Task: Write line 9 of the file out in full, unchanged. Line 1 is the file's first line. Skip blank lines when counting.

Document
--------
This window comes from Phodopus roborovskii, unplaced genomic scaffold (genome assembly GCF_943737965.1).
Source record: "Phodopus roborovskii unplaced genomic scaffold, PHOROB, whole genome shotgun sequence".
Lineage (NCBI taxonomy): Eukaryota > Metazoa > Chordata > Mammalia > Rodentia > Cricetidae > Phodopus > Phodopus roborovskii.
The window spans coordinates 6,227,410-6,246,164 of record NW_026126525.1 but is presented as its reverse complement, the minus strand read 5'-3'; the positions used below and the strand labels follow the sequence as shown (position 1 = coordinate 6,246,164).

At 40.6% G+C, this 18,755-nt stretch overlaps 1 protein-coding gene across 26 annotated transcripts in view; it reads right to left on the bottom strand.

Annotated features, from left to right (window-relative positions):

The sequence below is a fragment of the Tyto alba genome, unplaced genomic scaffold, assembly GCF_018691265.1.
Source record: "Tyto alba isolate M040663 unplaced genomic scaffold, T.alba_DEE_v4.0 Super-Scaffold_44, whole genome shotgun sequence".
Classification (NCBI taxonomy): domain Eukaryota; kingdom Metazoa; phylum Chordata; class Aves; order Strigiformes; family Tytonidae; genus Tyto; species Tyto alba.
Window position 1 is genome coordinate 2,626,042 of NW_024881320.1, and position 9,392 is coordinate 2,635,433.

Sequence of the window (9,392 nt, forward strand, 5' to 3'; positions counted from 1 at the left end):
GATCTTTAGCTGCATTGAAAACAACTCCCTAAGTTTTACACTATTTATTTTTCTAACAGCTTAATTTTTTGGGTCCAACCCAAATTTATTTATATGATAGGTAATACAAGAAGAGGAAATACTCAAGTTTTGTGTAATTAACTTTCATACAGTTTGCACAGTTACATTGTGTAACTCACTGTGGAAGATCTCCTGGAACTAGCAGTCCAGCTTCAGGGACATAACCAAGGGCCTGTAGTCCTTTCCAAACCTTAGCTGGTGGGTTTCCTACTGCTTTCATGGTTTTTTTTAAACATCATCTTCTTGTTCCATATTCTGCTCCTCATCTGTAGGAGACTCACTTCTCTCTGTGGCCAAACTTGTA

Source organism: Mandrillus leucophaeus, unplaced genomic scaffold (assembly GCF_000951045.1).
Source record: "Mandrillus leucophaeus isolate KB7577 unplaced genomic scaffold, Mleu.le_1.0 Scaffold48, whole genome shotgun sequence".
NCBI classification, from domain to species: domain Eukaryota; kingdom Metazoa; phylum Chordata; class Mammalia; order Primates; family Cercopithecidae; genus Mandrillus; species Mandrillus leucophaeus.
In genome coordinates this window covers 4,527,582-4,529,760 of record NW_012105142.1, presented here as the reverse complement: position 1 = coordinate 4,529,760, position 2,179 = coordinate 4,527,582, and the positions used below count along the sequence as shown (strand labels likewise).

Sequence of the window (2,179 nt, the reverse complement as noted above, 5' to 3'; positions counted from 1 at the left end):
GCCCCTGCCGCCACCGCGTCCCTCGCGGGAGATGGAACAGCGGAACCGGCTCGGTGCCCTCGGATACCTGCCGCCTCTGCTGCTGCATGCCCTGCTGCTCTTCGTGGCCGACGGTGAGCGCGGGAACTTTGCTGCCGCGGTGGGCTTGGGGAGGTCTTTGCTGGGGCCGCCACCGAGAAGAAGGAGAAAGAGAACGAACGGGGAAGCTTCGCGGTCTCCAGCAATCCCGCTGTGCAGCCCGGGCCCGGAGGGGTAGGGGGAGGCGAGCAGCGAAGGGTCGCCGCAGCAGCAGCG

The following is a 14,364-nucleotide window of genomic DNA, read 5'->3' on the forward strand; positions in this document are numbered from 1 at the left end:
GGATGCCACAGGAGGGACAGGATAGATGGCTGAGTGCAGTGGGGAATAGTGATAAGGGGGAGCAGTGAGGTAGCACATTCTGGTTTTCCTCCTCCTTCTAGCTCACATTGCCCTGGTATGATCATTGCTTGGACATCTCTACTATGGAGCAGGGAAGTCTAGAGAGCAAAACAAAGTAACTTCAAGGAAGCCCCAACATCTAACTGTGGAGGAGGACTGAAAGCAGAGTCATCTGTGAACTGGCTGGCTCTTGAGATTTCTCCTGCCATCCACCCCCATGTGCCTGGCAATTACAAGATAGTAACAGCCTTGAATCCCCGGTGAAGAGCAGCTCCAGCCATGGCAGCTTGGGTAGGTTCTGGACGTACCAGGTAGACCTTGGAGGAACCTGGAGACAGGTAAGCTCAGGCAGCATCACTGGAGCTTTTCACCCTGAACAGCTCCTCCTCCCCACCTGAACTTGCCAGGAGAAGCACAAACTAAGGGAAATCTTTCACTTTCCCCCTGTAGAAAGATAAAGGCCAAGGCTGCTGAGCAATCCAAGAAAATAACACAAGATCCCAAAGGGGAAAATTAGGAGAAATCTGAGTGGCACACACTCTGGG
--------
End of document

Classification (NCBI taxonomy): domain Eukaryota; kingdom Metazoa; phylum Chordata; class Aves; order Strigiformes; family Tytonidae; genus Tyto; species Tyto alba.